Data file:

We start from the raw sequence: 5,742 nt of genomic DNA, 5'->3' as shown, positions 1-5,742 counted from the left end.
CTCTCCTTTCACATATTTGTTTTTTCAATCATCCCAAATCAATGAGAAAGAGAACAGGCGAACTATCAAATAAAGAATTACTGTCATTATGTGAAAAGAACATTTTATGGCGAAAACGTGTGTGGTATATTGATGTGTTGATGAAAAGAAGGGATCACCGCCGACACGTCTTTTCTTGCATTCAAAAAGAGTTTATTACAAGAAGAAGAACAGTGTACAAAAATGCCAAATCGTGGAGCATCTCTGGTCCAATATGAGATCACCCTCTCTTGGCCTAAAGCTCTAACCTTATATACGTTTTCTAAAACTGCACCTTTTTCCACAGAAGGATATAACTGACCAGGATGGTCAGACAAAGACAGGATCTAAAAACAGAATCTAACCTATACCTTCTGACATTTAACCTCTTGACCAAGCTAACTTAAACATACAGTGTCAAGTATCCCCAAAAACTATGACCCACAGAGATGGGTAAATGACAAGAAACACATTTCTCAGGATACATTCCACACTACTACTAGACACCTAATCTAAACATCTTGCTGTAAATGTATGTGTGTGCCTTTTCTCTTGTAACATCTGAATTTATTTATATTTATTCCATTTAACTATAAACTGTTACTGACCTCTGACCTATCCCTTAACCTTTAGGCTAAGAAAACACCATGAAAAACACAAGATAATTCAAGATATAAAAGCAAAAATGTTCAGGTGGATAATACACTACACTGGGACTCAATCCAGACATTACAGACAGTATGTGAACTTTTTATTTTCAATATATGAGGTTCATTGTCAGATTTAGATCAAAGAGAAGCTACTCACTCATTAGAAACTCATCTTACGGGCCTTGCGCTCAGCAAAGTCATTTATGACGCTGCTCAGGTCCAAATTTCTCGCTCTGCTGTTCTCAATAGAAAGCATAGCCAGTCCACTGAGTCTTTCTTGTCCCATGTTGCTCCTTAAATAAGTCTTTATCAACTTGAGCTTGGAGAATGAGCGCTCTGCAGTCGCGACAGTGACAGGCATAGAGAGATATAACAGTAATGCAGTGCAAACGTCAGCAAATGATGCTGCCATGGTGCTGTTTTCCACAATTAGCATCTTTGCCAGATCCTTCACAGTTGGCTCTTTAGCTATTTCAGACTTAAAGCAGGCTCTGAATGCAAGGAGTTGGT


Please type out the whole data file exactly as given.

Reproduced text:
We start from the raw sequence: 5,742 nt of genomic DNA, 5'->3' as shown, positions 1-5,742 counted from the left end.
CTCTCCTTTCACATATTTGTTTTTTCAATCATCCCAAATCAATGAGAAAGAGAACAGGCGAACTATCAAATAAAGAATTACTGTCATTATGTGAAAAGAACATTTTATGGCGAAAACGTGTGTGGTATATTGATGTGTTGATGAAAAGAAGGGATCACCGCCGACACGTCTTTTCTTGCATTCAAAAAGAGTTTATTACAAGAAGAAGAACAGTGTACAAAAATGCCAAATCGTGGAGCATCTCTGGTCCAATATGAGATCACCCTCTCTTGGCCTAAAGCTCTAACCTTATATACGTTTTCTAAAACTGCACCTTTTTCCACAGAAGGATATAACTGACCAGGATGGTCAGACAAAGACAGGATCTAAAAACAGAATCTAACCTATACCTTCTGACATTTAACCTCTTGACCAAGCTAACTTAAACATACAGTGTCAAGTATCCCCAAAAACTATGACCCACAGAGATGGGTAAATGACAAGAAACACATTTCTCAGGATACATTCCACACTACTACTAGACACCTAATCTAAACATCTTGCTGTAAATGTATGTGTGTGCCTTTTCTCTTGTAACATCTGAATTTATTTATATTTATTCCATTTAACTATAAACTGTTACTGACCTCTGACCTATCCCTTAACCTTTAGGCTAAGAAAACACCATGAAAAACACAAGATAATTCAAGATATAAAAGCAAAAATGTTCAGGTGGATAATACACTACACTGGGACTCAATCCAGACATTACAGACAGTATGTGAACTTTTTATTTTCAATATATGAGGTTCATTGTCAGATTTAGATCAAAGAGAAGCTACTCACTCATTAGAAACTCATCTTACGGGCCTTGCGCTCAGCAAAGTCATTTATGACGCTGCTCAGGTCCAAATTTCTCGCTCTGCTGTTCTCAATAGAAAGCATAGCCAGTCCACTGAGTCTTTCTTGTCCCATGTTGCTCCTTAAATAAGTCTTTATCAACTTGAGCTTGGAGAATGAGCGCTCTGCAGTCGCGACAGTGACAGGCATAGAGAGATATAACAGTAATGCAGTGCAAACGTCAGCAAATGATGCTGCCATGGTGCTGTTTTCCACAATTAGCATCTTTGCCAGATCCTTCACAGTTGGCTCTTTAGCTATTTCAGACTTAAAGCAGGCTCTGAATGCAAGGAGTTGGT